Obama is both. Only time will tell what he will accomplish. I must admit watching his visit to Ottawa on TV. I could almost become infected. It's odd though that in the US he has an approval rating of 62% and in Canada
    it's in the eighty's. Which shows that most people in Canad only see the charming outside of the man.

  11. V65magnafan
    Have you heard the latest. The new Justice Chief in Obamas Cabinet has made a remark, that
    the 2nd amendment re ownership of guns is not constitutional. There are some very odd cases regarding guns in court in the US right now. I listened to Lou Dobbs last night, and was astonished. I wonder if they really would have a revolution. It appears that nowbody is commenting on these very strange court cases.

  12. Because the world exists in a vacuum, and nothing is relative to time and place?

    In the USA, Obama is “progressive”, because his views are more liberal than the mainstream IN THE USA. This isn't rocket science.

    By the way, you inadvertently make an excellent case for why Reform-Conservatives will never be elected with majorities in Canada. It's because “progressive” to us is different from “progressive” in the USA, in that Canadians are far more liberal than the majority of our American friends and neighbours. And being far more liberal, generally, the only way we'll elect a Reform-Conservative minority government is to put a Liberal government in the penalty box for a while.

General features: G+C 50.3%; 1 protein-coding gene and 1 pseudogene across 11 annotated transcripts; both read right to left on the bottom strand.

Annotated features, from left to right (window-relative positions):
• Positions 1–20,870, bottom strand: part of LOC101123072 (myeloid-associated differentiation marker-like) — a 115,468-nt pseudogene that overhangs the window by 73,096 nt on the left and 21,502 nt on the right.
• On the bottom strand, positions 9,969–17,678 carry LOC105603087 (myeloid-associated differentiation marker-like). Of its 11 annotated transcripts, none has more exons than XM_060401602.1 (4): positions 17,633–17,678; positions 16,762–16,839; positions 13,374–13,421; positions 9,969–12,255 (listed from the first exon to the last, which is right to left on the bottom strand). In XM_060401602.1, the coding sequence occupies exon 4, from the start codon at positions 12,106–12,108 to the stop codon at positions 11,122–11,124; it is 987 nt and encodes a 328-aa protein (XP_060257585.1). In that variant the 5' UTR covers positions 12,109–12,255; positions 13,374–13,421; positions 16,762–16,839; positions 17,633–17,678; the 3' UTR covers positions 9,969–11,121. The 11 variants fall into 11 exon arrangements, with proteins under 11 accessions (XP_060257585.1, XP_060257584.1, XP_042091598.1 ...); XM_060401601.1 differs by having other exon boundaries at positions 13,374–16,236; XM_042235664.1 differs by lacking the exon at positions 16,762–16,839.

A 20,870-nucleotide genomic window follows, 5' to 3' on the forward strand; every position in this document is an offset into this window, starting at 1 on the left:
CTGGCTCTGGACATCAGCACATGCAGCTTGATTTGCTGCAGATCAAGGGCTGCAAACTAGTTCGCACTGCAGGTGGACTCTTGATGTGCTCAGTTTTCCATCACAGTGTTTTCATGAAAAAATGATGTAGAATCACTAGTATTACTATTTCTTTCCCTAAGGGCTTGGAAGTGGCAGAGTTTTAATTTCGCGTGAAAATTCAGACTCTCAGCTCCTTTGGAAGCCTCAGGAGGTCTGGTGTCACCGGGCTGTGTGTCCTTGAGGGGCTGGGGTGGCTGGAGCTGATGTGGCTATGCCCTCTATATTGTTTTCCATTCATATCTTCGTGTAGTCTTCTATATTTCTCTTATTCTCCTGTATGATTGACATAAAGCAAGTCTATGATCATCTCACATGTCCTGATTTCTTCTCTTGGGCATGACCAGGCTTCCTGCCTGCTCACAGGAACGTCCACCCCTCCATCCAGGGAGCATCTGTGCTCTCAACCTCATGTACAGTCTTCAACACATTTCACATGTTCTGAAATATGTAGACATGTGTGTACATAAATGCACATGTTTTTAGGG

13. Canadians in this time and space (Canada) are goo-goo-ga-ga for Obama (who has an 81% approval rating. This is Obama's approval rating now (time) in this space (Canada).

    Are you saying that one's positions and values are relative not absolute? ie. would you say “In Canada, I'm a progressive that believes in abortion on demand, same-sex marriage and am against torture… and in the US I feel that a woman must consult with her priest, that two men can't marry but can have a civil union and that outsourcing torture is a-ok, because… well that's 'change'”.

    What about your relativism when it comes to Ignatieff and Harper's similarities on so-called conservative/progressive ideas? Is it because you like the colour red better than the colour blue?

    What makes you a Liberal? Why do you like Ignatieff? Why do you like Obama? Why do you dislike Harper?

    Do you simply like the *idea* of Obama (an agent of “hope” and “change”) and the *idea* of viewing the world through those rose coloured lenses in those Gerard Kennedy frames?

  14. Now you're parsing! Before, Liberals discounted “progressive” obama-esque policies such as two-tiered healthcare as “american style”. I called it “reductio ad americanum”.